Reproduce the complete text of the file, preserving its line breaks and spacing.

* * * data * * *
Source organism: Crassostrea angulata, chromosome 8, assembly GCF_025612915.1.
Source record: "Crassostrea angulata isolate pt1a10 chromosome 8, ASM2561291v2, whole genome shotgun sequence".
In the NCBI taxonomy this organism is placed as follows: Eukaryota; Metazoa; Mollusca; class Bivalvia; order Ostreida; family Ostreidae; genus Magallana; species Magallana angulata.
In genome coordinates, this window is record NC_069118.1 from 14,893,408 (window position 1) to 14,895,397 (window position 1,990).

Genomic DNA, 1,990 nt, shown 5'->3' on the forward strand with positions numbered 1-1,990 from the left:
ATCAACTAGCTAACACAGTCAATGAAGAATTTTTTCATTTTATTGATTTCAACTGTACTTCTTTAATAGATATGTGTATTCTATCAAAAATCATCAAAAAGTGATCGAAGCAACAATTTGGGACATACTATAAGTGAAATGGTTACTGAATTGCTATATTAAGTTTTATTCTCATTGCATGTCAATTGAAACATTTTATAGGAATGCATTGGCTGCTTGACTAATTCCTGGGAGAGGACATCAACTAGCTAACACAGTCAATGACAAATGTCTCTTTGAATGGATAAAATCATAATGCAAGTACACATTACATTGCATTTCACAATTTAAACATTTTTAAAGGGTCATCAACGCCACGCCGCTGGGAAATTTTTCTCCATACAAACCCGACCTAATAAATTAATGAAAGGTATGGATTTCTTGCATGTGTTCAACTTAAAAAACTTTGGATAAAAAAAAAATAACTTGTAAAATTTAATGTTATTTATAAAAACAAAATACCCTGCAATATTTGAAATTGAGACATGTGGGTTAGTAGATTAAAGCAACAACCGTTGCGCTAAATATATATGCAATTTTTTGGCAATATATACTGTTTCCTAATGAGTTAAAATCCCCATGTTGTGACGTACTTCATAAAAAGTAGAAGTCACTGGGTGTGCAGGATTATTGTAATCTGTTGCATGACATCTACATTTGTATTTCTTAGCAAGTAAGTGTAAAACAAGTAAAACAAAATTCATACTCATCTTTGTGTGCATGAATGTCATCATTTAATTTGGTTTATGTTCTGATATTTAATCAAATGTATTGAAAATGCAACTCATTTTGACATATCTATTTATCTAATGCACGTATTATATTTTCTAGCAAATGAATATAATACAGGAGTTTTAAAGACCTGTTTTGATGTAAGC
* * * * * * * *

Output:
Source organism: Crassostrea angulata, chromosome 8, assembly GCF_025612915.1.
Source record: "Crassostrea angulata isolate pt1a10 chromosome 8, ASM2561291v2, whole genome shotgun sequence".
In the NCBI taxonomy this organism is placed as follows: Eukaryota; Metazoa; Mollusca; class Bivalvia; order Ostreida; family Ostreidae; genus Magallana; species Magallana angulata.
In genome coordinates, this window is record NC_069118.1 from 14,893,408 (window position 1) to 14,895,397 (window position 1,990).

Genomic DNA, 1,990 nt, shown 5'->3' on the forward strand with positions numbered 1-1,990 from the left:
ATCAACTAGCTAACACAGTCAATGAAGAATTTTTTCATTTTATTGATTTCAACTGTACTTCTTTAATAGATATGTGTATTCTATCAAAAATCATCAAAAAGTGATCGAAGCAACAATTTGGGACATACTATAAGTGAAATGGTTACTGAATTGCTATATTAAGTTTTATTCTCATTGCATGTCAATTGAAACATTTTATAGGAATGCATTGGCTGCTTGACTAATTCCTGGGAGAGGACATCAACTAGCTAACACAGTCAATGACAAATGTCTCTTTGAATGGATAAAATCATAATGCAAGTACACATTACATTGCATTTCACAATTTAAACATTTTTAAAGGGTCATCAACGCCACGCCGCTGGGAAATTTTTCTCCATACAAACCCGACCTAATAAATTAATGAAAGGTATGGATTTCTTGCATGTGTTCAACTTAAAAAACTTTGGATAAAAAAAAAATAACTTGTAAAATTTAATGTTATTTATAAAAACAAAATACCCTGCAATATTTGAAATTGAGACATGTGGGTTAGTAGATTAAAGCAACAACCGTTGCGCTAAATATATATGCAATTTTTTGGCAATATATACTGTTTCCTAATGAGTTAAAATCCCCATGTTGTGACGTACTTCATAAAAAGTAGAAGTCACTGGGTGTGCAGGATTATTGTAATCTGTTGCATGACATCTACATTTGTATTTCTTAGCAAGTAAGTGTAAAACAAGTAAAACAAAATTCATACTCATCTTTGTGTGCATGAATGTCATCATTTAATTTGGTTTATGTTCTGATATTTAATCAAATGTATTGAAAATGCAACTCATTTTGACATATCTATTTATCTAATGCACGTATTATATTTTCTAGCAAATGAATATAATACAGGAGTTTTAAAGACCTGTTTTGATGTAAGC